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An excerpt from www.HouseOfNames.com archives copyright © 2000 - 2016
Origins Available: English, Irish, Scottish
The earliest origins of the family name Masterson date back to the Anglo-Saxon culture of Britain. It was a name given to a son of a substantial landholder who employed laborers to work his lands. The surname Masterson is derived from the Old English word maister. This word comes from the Old French word maistre, which in turn is derived from the Latin word magister, which means master. The surname Masterson also features the common patronymic suffix -son, which was most popular in the north of England and superseded other patronymic suffixes during the 14th century.
The surname Masterson was first found in Cheshire where they held a family seat from early times and their first records appeared on the early census rolls taken by the early Kings of Britain to determine the rate of taxation of their subjects.
Before English spelling was standardized a few hundred years ago, spelling variations of names were a common occurrence. Elements of Latin, French and other languages became incorporated into English through the Middle Ages, and name spellings changed even among the literate. The variations of the surname Masterson include Masterson, Mesterson, Masterstone and others.
This web page shows only a small excerpt of our Masterson research. Another 121 words (9 lines of text) are included under the topic Early Masterson History in all our PDF Extended History products and printed products wherever possible.
More information is included under the topic Early Masterson Notables in all our PDF Extended History products and printed products wherever possible.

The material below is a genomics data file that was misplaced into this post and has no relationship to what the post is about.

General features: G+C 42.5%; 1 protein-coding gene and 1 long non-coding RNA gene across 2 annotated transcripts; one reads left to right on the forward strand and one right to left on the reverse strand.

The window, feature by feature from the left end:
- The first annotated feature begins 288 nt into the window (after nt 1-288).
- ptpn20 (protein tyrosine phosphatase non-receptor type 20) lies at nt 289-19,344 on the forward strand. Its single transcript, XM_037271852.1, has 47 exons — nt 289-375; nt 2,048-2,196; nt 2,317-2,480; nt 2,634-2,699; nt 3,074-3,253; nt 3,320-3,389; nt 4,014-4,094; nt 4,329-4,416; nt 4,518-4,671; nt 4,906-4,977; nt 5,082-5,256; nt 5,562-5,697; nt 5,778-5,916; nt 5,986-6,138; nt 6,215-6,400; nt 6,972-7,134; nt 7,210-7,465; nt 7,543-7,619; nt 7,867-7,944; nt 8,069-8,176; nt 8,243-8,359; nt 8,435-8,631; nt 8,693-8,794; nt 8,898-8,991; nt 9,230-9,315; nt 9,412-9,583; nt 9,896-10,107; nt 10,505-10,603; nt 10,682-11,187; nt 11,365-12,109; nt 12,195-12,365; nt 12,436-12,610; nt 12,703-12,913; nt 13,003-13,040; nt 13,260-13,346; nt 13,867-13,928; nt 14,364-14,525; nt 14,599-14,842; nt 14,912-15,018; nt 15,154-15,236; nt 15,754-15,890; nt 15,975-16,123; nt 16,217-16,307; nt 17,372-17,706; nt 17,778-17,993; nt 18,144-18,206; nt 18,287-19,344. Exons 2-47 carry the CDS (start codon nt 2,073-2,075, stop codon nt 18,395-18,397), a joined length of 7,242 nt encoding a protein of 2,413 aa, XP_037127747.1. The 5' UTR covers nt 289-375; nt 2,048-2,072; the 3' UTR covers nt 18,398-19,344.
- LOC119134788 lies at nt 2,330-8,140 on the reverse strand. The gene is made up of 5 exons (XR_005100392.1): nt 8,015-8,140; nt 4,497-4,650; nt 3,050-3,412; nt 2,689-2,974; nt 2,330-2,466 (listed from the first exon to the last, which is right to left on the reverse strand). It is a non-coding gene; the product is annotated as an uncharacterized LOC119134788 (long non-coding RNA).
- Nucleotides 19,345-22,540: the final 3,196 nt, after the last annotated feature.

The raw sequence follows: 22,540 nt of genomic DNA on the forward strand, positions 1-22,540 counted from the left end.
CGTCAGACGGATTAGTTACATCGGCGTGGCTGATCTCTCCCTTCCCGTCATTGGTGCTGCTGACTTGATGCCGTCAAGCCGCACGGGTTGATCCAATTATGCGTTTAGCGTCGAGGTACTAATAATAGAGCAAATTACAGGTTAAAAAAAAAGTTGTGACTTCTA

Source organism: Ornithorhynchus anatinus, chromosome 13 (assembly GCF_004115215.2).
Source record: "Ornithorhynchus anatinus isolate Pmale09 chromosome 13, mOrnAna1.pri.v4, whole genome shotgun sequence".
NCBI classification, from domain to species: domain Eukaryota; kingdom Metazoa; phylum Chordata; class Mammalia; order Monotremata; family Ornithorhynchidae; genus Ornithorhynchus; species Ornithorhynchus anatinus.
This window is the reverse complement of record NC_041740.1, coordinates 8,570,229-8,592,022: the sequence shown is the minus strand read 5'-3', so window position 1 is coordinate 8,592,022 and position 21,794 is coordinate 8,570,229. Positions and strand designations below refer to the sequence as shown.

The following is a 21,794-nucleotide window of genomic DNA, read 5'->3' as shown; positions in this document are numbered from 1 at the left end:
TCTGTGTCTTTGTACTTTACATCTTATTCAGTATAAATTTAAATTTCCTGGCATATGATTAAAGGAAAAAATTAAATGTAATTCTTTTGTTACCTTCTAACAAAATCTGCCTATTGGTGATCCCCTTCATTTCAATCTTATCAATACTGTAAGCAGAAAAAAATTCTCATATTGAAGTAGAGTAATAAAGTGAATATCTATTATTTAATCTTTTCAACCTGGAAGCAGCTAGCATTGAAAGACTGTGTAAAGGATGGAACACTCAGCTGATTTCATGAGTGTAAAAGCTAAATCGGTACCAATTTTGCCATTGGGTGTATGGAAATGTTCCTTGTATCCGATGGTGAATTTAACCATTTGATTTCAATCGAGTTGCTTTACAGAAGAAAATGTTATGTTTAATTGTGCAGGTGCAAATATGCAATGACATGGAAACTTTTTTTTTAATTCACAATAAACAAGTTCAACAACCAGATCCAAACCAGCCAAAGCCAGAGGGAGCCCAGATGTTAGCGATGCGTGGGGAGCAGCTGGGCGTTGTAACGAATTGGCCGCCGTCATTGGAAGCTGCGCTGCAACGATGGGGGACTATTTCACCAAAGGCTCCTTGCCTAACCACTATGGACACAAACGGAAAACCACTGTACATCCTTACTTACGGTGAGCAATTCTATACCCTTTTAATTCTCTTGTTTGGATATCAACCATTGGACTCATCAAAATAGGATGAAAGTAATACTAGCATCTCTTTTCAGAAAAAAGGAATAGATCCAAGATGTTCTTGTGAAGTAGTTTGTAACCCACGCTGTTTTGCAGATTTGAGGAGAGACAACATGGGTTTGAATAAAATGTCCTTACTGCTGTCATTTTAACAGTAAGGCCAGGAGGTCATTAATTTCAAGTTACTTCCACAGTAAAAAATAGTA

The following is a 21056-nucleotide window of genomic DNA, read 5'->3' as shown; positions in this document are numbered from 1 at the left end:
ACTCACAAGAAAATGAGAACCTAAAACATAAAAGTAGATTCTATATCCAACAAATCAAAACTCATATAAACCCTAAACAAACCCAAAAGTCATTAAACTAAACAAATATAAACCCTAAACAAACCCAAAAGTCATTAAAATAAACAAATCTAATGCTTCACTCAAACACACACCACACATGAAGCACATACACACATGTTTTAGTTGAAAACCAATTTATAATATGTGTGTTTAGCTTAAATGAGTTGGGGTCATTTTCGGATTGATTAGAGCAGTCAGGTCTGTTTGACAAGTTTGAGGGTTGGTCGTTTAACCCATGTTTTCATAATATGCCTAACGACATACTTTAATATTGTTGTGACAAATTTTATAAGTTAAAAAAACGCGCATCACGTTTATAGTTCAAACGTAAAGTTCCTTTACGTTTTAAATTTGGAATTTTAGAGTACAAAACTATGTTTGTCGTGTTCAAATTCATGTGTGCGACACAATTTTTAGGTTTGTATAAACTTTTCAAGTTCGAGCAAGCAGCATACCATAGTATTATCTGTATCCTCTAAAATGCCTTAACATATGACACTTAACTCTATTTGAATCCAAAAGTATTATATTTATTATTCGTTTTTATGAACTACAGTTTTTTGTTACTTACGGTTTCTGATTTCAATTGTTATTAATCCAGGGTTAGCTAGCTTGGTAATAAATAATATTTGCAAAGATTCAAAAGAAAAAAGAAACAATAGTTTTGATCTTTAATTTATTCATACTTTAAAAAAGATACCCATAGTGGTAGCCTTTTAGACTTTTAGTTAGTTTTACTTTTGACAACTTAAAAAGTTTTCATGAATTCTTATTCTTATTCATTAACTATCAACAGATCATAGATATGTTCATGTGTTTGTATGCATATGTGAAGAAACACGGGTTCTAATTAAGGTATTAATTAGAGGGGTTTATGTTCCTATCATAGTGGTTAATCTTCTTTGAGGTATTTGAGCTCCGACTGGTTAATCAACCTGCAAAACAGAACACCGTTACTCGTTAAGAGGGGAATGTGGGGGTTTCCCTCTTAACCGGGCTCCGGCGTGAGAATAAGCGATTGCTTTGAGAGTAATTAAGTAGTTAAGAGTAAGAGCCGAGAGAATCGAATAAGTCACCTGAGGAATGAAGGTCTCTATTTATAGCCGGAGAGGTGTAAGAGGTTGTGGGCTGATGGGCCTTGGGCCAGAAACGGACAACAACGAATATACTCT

Some of the Masterson family moved to Ireland, but this topic is not covered in this excerpt. Another 95 words (7 lines of text) about their life in Ireland is included in all our PDF Extended History products and printed products wherever possible.
A great wave of immigration to the New World was the result of the enormous political and religious disarray that struck England at that time. Families left for the New World in extremely large numbers. The long journey was the end of many immigrants and many more arrived sick and starving. Still, those who made it were rewarded with an opportunity far greater than they had known at home in England. These emigrant families went on to make significant contributions to these emerging colonies in which they settled. Some of the first North American settlers carried this name or one of its variants:
Masterson Settlers in United States in the 17th Century
Masterson Settlers in United States in the 19th Century
Masterson Settlers in New Zealand in the 19th Century
The motto was originally a war cry or slogan. Mottoes first began to be shown with arms in the 14th and 15th centuries, but were not in general use until the 17th century. Thus the oldest coats of arms generally do not include a motto. Mottoes seldom form part of the grant of arms: Under most heraldic authorities, a motto is an optional component of the coat of arms, and can be added to or changed at will; many families have chosen not to display a motto.
Motto: Pro Deo et rege
Motto Translation: For God and the king.
The Masterson Family Crest was acquired from the Houseofnames.com archives. The Masterson Family Crest was drawn according to heraldic standards based on published blazons. We generally include the oldest published family crest once associated with each surname.
This page was last modified on 19 October 2015 at 14:18.